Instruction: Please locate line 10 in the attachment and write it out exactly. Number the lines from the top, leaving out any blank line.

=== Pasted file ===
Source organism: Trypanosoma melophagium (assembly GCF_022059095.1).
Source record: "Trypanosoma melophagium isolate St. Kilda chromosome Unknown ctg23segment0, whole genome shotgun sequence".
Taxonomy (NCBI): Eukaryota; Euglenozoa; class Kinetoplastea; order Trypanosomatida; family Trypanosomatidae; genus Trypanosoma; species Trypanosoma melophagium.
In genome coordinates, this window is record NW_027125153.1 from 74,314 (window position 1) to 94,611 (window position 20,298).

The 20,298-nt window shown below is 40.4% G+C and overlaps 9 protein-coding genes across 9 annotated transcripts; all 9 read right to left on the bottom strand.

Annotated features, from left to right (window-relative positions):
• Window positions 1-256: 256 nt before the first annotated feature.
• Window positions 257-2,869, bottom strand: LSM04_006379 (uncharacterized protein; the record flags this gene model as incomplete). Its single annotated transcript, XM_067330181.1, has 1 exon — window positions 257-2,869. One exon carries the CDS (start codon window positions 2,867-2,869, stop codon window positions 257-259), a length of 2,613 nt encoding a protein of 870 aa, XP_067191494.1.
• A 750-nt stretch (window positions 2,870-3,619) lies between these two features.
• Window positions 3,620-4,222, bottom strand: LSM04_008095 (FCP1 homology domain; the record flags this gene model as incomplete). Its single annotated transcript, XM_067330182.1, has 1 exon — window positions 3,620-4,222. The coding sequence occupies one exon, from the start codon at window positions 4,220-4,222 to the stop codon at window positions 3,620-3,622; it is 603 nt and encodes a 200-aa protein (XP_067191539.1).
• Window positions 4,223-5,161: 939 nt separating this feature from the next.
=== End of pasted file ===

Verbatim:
• Window positions 3,620-4,222, bottom strand: LSM04_008095 (FCP1 homology domain; the record flags this gene model as incomplete). Its single annotated transcript, XM_067330182.1, has 1 exon — window positions 3,620-4,222. The coding sequence occupies one exon, from the start codon at window positions 4,220-4,222 to the stop codon at window positions 3,620-3,622; it is 603 nt and encodes a 200-aa protein (XP_067191539.1).